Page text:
Once you begin watching spiders, you haven’t time for much else.
I have been raising some tulip-tree silk moth larvae at home and at work which has necessitated the periodic collecting of small branches of tulip poplar. Last week, when I cut one and brought it in I noticed one of my favorite spiders sitting on the underside of one of the leaves.
It was a female magnolia green jumper. I recently did a post about the males of this species when I found a couple on some pawpaw trees at the house. But this was a female (distinguished by the lack of swellings near the tips of her pedipalps) and she was apparently guarding something very precious…
…a cluster of eggs in a loosely spun silken case on the underside of a tulip poplar leaf. They did not resemble the usual spider egg case, which tends to be enclosed in a globular silken egg sac. These were loosely dispersed beneath a sheet of silk as individual eggs. I checked online just to make sure and found some other images that confirmed these were indeed her eggs. Since I had already cut the branch, I decided to keep them and watch what happened.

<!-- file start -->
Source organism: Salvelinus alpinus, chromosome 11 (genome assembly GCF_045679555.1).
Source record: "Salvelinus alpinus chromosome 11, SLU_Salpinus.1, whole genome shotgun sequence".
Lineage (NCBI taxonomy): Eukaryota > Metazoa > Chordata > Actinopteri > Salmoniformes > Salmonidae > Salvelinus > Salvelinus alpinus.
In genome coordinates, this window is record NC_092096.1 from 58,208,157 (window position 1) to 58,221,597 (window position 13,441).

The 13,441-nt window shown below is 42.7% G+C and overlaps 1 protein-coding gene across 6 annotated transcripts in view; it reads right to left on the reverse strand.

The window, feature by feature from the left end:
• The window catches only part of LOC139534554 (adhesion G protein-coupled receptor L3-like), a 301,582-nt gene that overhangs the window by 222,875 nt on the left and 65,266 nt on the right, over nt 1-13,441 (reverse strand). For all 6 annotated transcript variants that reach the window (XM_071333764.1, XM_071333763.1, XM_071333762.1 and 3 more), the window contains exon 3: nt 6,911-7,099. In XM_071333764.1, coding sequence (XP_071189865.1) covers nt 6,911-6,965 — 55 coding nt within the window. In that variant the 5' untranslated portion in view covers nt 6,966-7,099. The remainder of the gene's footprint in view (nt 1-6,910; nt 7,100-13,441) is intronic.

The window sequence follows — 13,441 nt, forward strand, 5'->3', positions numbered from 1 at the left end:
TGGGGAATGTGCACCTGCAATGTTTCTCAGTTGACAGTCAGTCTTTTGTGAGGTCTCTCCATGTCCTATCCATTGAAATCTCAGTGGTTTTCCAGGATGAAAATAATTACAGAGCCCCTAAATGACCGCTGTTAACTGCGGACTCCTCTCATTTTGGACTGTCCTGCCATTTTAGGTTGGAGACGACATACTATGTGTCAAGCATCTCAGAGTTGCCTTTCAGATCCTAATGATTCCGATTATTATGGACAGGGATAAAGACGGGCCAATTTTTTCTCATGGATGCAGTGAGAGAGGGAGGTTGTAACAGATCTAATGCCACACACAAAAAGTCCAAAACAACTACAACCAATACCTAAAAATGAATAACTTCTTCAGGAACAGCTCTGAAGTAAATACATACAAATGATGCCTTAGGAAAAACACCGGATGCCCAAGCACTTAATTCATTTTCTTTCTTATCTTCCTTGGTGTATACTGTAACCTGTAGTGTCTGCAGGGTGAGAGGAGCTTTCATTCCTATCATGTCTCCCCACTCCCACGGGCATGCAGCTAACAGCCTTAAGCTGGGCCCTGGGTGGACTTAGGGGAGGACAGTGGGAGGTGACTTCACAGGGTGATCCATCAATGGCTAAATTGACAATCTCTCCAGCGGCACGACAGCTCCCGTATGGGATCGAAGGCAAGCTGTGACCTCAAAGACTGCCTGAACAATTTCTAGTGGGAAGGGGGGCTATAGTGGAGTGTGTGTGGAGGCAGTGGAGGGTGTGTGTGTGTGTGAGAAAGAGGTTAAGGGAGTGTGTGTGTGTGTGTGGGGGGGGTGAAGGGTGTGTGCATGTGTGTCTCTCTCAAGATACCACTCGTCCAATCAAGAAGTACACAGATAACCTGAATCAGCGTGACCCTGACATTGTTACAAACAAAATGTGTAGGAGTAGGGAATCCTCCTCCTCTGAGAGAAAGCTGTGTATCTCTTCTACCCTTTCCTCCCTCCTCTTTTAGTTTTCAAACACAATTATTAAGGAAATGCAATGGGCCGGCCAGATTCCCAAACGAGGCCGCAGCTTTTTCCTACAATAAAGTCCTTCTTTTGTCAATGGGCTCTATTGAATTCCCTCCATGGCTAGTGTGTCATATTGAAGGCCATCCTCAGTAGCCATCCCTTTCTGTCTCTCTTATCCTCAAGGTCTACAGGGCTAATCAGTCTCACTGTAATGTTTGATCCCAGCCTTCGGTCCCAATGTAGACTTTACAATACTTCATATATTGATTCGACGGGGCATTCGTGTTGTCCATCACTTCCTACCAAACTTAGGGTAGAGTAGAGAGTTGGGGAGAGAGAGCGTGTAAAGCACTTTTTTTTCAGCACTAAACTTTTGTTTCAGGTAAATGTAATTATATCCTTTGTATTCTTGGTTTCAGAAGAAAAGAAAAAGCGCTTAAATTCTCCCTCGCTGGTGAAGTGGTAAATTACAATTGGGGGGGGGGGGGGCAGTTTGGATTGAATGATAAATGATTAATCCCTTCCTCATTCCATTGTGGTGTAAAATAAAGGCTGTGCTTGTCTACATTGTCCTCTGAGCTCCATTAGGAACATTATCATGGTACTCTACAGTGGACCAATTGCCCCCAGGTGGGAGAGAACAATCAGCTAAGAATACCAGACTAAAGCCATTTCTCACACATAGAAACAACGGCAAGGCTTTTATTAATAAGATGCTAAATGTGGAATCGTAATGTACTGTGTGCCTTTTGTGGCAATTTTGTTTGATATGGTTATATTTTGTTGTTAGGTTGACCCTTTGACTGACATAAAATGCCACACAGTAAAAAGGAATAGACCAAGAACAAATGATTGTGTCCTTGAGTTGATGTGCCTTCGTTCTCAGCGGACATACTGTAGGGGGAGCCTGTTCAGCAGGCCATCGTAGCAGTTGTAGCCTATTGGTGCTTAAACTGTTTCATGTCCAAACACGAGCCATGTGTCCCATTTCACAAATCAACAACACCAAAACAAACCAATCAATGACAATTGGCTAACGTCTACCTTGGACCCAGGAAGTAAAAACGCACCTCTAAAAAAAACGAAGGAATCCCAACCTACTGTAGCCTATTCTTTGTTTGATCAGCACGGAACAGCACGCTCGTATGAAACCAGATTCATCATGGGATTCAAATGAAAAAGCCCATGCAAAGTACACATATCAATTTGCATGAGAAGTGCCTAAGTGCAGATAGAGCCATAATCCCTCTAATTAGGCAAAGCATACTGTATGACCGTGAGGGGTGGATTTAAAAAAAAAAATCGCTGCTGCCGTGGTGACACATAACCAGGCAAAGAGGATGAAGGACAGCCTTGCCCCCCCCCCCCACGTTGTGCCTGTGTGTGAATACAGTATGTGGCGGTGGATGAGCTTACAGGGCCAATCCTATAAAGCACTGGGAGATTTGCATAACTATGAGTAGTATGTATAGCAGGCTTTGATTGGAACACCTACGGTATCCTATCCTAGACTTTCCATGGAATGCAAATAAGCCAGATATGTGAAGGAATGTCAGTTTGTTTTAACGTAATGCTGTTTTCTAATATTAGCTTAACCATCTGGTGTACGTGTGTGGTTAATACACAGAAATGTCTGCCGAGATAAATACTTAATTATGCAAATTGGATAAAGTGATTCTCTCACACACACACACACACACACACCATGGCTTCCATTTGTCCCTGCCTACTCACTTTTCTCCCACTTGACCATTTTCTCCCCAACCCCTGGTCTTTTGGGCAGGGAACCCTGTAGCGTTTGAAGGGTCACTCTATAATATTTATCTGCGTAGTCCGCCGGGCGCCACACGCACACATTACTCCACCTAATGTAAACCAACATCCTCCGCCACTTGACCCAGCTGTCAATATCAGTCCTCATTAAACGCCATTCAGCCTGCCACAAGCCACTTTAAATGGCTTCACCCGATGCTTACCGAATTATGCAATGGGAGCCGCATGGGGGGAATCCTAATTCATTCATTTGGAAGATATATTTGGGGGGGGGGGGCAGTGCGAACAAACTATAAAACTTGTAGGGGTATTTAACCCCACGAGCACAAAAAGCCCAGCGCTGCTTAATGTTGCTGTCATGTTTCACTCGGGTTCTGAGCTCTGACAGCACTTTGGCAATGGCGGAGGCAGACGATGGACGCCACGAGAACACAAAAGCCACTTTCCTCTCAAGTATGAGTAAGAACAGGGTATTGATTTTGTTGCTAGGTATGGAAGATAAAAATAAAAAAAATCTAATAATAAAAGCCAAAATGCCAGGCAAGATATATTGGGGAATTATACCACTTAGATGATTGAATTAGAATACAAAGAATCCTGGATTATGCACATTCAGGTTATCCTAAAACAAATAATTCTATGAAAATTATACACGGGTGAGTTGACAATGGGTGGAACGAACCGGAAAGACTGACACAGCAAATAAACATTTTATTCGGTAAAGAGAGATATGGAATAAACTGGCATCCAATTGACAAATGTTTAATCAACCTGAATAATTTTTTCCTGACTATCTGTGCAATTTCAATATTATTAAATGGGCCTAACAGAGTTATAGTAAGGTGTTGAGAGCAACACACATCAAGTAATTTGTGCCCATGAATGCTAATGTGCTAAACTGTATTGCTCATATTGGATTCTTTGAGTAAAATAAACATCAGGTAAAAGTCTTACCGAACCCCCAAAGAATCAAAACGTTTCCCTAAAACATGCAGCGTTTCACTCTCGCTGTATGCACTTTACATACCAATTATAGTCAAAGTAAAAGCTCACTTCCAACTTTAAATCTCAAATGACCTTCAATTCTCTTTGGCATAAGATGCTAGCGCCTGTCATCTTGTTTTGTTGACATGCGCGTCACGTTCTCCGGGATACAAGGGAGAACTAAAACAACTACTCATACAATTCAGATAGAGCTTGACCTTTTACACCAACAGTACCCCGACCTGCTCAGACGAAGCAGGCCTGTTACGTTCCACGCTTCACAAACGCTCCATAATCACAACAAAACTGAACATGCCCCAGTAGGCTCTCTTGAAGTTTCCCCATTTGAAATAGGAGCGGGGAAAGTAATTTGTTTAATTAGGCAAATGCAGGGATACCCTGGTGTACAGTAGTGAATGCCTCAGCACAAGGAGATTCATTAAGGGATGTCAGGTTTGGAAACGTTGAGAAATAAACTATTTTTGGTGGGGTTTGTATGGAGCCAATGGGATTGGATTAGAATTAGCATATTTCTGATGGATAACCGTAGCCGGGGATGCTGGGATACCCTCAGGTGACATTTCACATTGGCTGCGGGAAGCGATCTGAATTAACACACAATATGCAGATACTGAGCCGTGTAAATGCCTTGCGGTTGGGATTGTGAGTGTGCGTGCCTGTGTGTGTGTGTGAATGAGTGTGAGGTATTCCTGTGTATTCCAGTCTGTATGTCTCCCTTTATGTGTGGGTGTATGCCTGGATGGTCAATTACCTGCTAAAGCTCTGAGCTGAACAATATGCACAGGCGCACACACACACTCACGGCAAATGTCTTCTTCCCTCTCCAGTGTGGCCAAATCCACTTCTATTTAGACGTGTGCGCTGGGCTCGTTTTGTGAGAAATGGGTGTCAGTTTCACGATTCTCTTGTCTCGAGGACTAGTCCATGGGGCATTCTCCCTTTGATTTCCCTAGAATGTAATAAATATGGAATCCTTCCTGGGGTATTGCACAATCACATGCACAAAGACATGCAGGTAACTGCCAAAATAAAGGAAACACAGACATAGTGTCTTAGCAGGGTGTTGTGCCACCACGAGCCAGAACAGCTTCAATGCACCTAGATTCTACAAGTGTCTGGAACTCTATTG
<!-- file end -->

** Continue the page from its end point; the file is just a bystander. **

Three days after I collected the leaf with the eggs, I noticed a change. There appeared to be spider-like blobs poking off the green eggs. I must admit, I just could not figure out how this worked. Was this thing with leg-like appendages the spider emerging from the egg? The more I looked at it, I decided that the old egg shell is actually the whitish crumpled blob you can see next to each green orb in the photo, and that the roundish green thing is the abdomen of the a new spider.
This was confirmed over the next couple of days as I watched the spiderlings unfold their legs (this occurred on day 5 after I collected the eggs and two days after the previous photo was taken).
The young spiderlings have continued to develop as I watch them each day, their eyes appearing larger and darker in color, and they seem to be moving more, albeit still inside the silken covering laid down by their mother. Today, I will probably go ahead and clip their leaf to a tulip poplar branch and watch to see when (and how) they manage to leave this protective lair. I imagine, somewhere nearby, their mother is looking on with proud eyes (all 8 of them)…